A detailed two-part computational investigation is conducted into
evolution of two-dimensional miscible porous media flows in the quarter
arrangement of injection and production wells. High-accuracy direct numerical
are performed that reproduce all dynamically relevant length scales in
the vorticity–streamfunction formulation of Darcy's law. The
accuracy of the method
is demonstrated by a comparison of simulation data with linear stability
radial source flow.
Within this part, Part 1 of the present investigation, a series of simulations
discussed that demonstrate how the mobility ratio and the dimensionless
flow rate denoted
by the Péclet number Pe affect both local and integral
features of homogeneous
displacement processes. Mobility ratios up to 150 and Pe-values
up to 2000 are investigated.
For sufficiently large Pe-values, the flow near the injection
well gives rise to a
vigorous viscous fingering instability. As the unstable concentration front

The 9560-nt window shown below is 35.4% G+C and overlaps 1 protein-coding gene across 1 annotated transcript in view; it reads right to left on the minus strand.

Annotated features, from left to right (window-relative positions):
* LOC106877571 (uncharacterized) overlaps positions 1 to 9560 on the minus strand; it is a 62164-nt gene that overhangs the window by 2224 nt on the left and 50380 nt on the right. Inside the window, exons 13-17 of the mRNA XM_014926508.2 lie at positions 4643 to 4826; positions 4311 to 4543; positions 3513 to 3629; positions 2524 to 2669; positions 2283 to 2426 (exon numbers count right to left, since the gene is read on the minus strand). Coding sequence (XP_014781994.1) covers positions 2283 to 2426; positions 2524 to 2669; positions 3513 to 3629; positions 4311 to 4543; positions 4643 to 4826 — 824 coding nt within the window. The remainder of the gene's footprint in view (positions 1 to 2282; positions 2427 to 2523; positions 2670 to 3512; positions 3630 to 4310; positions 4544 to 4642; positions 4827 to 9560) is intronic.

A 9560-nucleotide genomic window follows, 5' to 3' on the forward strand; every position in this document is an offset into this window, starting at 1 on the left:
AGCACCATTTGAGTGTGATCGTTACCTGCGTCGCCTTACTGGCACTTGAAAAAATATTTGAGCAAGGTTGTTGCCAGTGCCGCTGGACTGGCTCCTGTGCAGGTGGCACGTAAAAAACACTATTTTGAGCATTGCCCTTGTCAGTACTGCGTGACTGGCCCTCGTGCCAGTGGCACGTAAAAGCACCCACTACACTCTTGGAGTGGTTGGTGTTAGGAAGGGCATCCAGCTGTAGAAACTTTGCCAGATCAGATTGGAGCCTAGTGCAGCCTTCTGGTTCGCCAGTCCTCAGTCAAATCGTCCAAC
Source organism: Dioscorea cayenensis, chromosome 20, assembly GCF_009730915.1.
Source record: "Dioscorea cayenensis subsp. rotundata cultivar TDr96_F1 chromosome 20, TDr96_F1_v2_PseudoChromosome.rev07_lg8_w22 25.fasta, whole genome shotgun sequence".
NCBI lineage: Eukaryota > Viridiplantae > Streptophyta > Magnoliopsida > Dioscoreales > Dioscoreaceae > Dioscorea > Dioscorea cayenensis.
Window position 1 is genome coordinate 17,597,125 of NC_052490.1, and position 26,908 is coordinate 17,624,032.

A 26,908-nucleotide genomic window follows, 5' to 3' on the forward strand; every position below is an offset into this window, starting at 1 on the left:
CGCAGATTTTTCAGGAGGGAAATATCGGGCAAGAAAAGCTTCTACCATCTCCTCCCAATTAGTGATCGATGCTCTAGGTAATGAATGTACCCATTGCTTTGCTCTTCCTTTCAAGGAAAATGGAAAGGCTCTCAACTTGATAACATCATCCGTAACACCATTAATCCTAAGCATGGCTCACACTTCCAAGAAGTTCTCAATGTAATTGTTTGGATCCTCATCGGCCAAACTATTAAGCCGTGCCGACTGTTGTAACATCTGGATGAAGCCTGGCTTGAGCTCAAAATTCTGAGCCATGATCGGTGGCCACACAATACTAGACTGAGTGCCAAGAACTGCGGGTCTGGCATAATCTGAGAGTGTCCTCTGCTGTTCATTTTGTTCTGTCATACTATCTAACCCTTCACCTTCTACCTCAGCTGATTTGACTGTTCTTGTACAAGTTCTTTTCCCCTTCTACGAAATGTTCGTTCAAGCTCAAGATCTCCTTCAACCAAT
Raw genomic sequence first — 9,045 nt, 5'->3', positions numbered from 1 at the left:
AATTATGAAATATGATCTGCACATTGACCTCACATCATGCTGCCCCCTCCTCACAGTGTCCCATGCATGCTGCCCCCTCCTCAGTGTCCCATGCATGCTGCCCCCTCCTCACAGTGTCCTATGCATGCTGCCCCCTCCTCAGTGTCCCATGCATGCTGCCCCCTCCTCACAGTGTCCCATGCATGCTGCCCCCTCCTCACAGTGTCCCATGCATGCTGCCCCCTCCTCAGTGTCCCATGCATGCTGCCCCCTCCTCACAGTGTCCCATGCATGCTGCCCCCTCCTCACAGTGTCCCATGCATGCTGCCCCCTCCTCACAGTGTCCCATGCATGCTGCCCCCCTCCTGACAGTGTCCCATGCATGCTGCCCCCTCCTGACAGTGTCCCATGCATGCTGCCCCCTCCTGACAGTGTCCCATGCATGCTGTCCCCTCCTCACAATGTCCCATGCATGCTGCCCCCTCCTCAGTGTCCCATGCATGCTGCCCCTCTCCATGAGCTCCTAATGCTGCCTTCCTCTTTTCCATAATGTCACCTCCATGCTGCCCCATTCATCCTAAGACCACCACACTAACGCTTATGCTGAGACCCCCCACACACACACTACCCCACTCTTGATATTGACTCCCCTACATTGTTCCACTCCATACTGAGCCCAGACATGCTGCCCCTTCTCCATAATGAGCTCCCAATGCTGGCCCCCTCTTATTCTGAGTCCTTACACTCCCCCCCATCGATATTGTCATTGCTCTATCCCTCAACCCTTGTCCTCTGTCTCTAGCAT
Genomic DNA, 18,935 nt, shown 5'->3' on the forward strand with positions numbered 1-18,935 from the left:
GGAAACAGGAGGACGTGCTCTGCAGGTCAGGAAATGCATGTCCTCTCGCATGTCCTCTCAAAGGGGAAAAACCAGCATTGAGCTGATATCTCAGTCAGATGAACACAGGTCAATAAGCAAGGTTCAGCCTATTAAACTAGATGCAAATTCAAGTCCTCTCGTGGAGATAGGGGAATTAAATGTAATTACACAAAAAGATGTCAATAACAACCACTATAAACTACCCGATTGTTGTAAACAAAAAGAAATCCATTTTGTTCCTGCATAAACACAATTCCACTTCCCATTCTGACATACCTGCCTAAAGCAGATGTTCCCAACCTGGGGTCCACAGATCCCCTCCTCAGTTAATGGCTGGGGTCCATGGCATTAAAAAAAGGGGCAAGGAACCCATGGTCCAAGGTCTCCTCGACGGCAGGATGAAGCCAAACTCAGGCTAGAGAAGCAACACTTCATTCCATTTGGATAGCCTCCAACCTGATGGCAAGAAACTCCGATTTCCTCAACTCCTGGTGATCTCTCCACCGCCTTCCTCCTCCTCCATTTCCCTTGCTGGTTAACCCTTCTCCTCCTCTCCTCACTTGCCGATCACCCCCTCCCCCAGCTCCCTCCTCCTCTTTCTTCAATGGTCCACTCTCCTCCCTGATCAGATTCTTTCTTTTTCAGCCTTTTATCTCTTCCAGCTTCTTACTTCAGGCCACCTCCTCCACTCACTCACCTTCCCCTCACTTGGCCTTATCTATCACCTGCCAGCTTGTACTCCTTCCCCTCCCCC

the central region of the domain, nonlinear interactions between the fingers
those known from unidirectional flows are observed, such as merging, partial
and shielding, along with secondary tip-splitting and side-branching instabilities.
large Pe-values, several of these fingers compete for long times,
before one of them
accelerates ahead of the others and leads to the breakthrough of the front.
In contrast to unidirectional flows, the quarter five-spot geometry
imposes both an
external length scale and a time scale on the flow. The resulting spatial
of the potential base flow is observed to lead to a clear separation in
space and time
of large and small scales in the flow. Small scales occur predominantly
early stages near the injection well, and at late times near the production
central domain is dominated by larger scales.
Taken together, the results of the simulations demonstrate that both
ratio and Pe strongly affect the dynamics of the flow. While some
such as the recovery at breakthrough, may show only a weak dependence on
large Pe-values, the local fingering dynamics continue to change
The increased susceptibility of the flow to perturbations during the
provides the motivation to formulate an optimization problem that attempts
maximize recovery, for a constant overall process time, by employing a
flow rate. Within the present framework, which accounts for molecular diffusion
not for velocity-dependent dispersion, simulation results indeed indicate
to increase recovery by reducing the flow rate at early times, and then
during the later stages.